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Hearing Loss & Deafness Information

  • While some cases of hearing loss are reversible with medical treatment, many are permanent. Whether temporary or permanent, how severely hearing is compromised not a uniform. In some cases the hearing loss is only mild and or moderate and individuals may not even be aware they are affected. In other cases the degree of deafness is profound and, although vibrations will be sensed, even the sound of a nearby jet engine will not be heard...
  • Hearing loss can also differ in what pitches (frequencies) are affected. Human beings generally are sensitive to even quiet sounds, as long as the sounds are at certain pitches: ranging from about 125 Hz to 8000 Hz. The "human ear" is best tuned to pick up sounds at the same pitches (frequencies) as speech, from about 500 to 4000 Hz. The blast of a dog whistle is not heard well even by people with normal hearing because it makes a sound that is at a very high frequency, above the normal human range. Some people do not hear well throughout this range, but are "hard of hearing" depending on the pitch of the sound (low frequency hearing loss, high frequency hearing loss, mid-frequency or U-shaped hearing loss).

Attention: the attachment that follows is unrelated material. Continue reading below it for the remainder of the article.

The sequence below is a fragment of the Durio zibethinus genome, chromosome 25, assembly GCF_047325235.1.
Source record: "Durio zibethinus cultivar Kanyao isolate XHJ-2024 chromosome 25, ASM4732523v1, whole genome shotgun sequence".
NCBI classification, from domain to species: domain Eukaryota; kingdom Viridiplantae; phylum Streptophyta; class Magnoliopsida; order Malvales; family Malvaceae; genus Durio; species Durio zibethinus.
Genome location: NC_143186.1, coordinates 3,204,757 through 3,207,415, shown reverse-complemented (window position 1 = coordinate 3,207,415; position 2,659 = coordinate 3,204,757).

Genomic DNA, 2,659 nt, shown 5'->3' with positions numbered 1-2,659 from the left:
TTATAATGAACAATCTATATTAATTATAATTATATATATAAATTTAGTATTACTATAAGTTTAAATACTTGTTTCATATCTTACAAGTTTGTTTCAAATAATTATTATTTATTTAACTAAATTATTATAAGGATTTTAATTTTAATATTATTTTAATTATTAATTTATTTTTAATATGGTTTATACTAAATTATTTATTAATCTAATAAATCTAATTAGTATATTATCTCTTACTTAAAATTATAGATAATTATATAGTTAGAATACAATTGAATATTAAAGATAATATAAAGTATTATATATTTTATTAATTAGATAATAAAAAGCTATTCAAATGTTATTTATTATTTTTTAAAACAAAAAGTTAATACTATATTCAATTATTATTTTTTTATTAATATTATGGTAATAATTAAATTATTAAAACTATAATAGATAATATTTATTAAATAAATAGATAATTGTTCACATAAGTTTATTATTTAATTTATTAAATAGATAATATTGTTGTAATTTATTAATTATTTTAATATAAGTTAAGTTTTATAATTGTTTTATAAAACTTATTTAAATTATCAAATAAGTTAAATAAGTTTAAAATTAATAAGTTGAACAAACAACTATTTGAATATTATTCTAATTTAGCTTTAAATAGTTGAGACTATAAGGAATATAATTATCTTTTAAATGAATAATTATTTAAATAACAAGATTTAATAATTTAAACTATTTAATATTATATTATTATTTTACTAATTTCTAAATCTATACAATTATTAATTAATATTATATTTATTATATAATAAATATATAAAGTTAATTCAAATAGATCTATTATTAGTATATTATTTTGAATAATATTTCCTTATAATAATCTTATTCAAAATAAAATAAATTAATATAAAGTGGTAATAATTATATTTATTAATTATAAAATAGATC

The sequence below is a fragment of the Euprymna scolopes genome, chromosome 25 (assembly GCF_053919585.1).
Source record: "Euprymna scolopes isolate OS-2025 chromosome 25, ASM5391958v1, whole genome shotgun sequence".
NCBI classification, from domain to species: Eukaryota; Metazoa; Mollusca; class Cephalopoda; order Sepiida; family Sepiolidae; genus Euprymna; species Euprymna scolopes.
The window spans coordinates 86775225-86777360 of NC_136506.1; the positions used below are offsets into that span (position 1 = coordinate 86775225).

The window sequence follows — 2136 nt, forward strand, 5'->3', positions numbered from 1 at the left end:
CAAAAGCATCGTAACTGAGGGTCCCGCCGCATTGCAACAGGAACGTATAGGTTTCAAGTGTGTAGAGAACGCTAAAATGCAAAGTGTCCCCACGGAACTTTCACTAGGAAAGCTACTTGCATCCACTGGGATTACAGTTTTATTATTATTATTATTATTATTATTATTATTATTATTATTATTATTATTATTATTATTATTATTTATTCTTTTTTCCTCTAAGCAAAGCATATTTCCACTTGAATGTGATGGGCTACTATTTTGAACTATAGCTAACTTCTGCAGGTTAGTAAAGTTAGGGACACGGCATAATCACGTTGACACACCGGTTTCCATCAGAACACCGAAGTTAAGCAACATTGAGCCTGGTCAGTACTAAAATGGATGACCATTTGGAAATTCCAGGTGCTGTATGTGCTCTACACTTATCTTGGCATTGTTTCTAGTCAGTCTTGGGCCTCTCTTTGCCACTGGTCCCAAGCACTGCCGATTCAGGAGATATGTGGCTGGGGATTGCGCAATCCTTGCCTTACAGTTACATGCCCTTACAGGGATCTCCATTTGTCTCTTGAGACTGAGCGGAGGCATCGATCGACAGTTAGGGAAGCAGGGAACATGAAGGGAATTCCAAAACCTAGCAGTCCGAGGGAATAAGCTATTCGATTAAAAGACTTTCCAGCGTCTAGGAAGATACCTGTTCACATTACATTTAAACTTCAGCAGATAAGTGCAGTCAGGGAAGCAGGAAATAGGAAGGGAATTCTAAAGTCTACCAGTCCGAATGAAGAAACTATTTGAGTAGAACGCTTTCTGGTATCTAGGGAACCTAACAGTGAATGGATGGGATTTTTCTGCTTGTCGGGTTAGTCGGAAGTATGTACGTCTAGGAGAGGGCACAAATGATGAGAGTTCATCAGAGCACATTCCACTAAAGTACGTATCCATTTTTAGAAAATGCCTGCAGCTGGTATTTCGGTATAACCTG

Hearing impairment comes from different causes. Most commonly, the ear is affected. Conductive hearing losses involve clogging or abnormalities of the outer or middle ear, and only produce mild or moderate impairment, at worst. Hearing loss due to insensitivity of the inner ear, the cochlea, can also be only mild or moderate but can also be much more severe, even causing complete insensitivity to even the loudest sounds (total deafness . Very unusual hearing impairments involve the auditory portions of the brain.

    There are three major types of hearing loss: neural/sensorineural, conductive, or a combination of both. Treatment depends upon the type of hearing loss that is present.

    Sensorineural hearing loss is caused by damage/malfunction of the inner ear (cochlea, eighth cranial nerve) or auditory brainstem. This can be divided further into a sensory hearing loss (inner ear) or a neural hearing loss (brainstem).

    Conductive hearing loss is caused by damage/malfunction of the middle or outer ear system (external ear canal, ear drum, or structures in the middle ear space including the malleus, incus and stapes bones).

    Mixed hearing loss is caused by both conductive and sensorineural causes.

    In addition to hearing aids there exist cochlear implants of increasing complexity and effectiveness. These are useful in treating the mild to profound hearing impairment when the onset follows the acquisitions of language and in some cases in children whose hearing loss came before language was acquired. Recent research shows variations in effacacy but some promising studies[7] show that if implanted at a very young age, some profoundly impaired children can acquire effective hearing and speech.

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